A church that loves to hang out and chat is a great thing. It’s a good sign when your congregation enjoys talking to each other and milling around before the service. Unfortunately, it can be scary for a guest to enter a packed lobby filled with loud chatter—especially when the entrance to the worship center or another needed location is blocked. It’s intimidating for guests to approach complete strangers and ask them to move aside so they can get to the restrooms.
A packed room can provide such great energy. But it can also feel overwhelming for your guests. It’s like walking into a herd of cattle—you’re always a little worried a stampede might start, and you’ll get caught in the dead center of it all. And that’s a bad way to start your Sunday morning services.
If you have an over-filled lobby, you need to make more room. Since most of us can’t afford to extend our building into the parking lot, you only have a few options.
One option might be to place incentives in other locations to encourage folks to hang out there—such as donuts in a fellowship hall or nice music and fun visuals in your worship center. People hang out where it feels comfortable to hang out. So make other locations comfortable. Don’t be too rigid and shove people out of your lobby to keep it from getting too full. But be wise and find ways to loosen up the space.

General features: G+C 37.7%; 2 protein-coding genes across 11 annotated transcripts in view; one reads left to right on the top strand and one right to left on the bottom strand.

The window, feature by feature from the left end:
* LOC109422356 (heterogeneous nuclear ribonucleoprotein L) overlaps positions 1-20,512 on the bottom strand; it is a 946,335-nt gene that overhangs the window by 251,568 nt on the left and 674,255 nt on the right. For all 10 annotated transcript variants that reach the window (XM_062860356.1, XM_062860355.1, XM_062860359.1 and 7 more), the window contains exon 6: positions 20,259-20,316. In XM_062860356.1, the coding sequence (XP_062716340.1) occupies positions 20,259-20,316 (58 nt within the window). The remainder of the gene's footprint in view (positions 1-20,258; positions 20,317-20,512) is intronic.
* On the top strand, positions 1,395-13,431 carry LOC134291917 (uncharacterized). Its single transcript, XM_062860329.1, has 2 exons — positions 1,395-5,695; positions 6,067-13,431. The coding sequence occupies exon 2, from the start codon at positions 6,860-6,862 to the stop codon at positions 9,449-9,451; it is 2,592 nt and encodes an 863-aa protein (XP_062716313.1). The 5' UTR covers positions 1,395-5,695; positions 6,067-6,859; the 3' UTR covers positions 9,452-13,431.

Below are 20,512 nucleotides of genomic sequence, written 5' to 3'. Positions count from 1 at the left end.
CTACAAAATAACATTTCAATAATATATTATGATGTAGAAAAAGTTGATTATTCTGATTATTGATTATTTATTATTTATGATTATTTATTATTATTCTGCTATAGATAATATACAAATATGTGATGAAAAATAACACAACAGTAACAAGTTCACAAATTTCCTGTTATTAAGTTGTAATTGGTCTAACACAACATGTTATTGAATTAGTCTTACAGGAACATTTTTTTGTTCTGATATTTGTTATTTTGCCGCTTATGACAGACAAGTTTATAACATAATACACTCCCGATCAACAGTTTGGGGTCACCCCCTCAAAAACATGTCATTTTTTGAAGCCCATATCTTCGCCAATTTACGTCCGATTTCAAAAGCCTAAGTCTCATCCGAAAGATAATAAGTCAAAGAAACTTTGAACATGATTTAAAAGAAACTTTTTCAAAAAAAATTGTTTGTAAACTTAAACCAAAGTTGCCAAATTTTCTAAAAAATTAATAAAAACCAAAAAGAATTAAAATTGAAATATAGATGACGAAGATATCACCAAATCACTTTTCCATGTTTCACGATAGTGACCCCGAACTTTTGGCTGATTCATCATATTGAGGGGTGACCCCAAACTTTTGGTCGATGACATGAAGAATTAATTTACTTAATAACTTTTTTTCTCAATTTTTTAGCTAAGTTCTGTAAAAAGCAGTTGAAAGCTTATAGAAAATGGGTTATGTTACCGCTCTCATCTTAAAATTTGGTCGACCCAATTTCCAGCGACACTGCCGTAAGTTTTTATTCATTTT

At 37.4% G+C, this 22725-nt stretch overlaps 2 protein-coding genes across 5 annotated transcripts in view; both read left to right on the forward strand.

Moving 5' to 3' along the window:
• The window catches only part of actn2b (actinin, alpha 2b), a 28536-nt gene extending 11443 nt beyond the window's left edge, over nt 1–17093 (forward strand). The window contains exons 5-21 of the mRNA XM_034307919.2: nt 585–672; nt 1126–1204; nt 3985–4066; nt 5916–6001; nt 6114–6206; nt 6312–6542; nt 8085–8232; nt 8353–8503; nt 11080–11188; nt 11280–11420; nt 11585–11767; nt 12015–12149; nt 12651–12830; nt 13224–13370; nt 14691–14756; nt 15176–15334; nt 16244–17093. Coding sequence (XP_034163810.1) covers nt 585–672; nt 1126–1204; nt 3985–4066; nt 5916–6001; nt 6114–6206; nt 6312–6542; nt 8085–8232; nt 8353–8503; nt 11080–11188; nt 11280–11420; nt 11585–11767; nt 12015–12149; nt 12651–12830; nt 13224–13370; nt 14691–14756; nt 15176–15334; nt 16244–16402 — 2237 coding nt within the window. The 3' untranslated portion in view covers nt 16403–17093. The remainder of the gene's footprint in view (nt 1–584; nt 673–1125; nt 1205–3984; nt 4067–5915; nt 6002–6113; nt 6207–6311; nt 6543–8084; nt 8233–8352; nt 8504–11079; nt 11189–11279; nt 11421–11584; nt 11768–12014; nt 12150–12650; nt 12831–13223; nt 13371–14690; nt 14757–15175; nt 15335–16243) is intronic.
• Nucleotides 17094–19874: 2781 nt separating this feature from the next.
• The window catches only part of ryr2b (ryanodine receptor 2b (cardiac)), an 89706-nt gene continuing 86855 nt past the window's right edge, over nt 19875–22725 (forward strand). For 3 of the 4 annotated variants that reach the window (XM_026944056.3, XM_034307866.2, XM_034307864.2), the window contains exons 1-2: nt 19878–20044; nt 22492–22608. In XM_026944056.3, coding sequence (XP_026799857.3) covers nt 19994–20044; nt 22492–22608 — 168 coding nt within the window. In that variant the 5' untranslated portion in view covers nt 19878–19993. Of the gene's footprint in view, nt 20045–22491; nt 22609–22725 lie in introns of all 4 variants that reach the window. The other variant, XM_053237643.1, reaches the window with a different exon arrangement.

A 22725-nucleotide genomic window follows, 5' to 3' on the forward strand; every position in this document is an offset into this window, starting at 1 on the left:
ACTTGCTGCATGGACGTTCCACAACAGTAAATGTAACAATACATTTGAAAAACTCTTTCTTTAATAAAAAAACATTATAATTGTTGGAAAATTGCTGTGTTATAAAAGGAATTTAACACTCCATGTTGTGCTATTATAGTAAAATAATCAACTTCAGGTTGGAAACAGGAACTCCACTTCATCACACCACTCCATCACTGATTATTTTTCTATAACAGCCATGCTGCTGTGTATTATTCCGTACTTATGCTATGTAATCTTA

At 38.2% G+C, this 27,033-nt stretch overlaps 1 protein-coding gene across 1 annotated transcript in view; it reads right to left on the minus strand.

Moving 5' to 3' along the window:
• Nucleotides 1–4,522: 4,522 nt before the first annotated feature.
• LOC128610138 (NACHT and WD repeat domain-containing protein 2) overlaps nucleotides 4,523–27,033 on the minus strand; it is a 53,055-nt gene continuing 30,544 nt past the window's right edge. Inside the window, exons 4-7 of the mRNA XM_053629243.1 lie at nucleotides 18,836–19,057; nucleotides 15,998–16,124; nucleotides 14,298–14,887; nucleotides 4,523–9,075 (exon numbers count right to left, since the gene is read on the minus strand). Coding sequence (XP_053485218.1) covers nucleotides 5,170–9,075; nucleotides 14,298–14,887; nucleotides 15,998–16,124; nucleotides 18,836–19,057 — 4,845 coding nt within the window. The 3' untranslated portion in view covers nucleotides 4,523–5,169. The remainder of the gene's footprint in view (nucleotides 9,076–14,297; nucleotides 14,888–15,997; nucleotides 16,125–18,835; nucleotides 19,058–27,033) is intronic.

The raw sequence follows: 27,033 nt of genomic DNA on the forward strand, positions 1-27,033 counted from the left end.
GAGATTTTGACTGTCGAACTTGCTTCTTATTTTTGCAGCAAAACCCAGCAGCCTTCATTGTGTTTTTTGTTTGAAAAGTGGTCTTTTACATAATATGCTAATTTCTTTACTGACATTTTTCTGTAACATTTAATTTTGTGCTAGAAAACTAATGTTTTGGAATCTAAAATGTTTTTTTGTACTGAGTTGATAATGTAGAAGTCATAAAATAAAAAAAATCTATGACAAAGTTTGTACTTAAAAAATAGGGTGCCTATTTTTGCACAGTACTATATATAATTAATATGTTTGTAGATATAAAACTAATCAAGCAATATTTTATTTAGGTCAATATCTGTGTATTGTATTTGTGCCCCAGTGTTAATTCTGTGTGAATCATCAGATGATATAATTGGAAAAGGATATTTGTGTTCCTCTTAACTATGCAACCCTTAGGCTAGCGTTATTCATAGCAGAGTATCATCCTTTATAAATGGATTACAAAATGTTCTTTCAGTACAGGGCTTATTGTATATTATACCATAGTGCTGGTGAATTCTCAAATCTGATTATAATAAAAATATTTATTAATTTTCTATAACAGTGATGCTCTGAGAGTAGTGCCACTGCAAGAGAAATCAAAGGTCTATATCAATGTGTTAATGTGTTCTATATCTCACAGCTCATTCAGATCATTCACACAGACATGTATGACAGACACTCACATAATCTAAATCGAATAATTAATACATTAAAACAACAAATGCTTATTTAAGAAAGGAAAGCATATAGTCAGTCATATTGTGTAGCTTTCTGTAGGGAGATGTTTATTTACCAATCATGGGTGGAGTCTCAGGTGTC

On the other hand, it can be a strange feeling to enter a lobby of a church whose service starts in a few minutes and feel like you’re walking into a deserted wasteland. Watching a tumbleweed roll across the lobby floor presents a bad omen for what sort of service you’re about to experience. You might think, “Did I miss the memo? Is there a reason this place is empty? Maybe I should slip out and head back to my car before it’s too late.”
If your lobby is completely empty, you might consider placing incentives there to encourage people to stick around. You could put coffee or donuts there. You could set up bistro tables. Make it a place where people feel comfortable milling around and chatting.
Also, make sure you have some greeters in your lobby. They’ll naturally attract other people. People like to be where people are. (As long as those people don’t turn into a pulsing, menacing crowd.)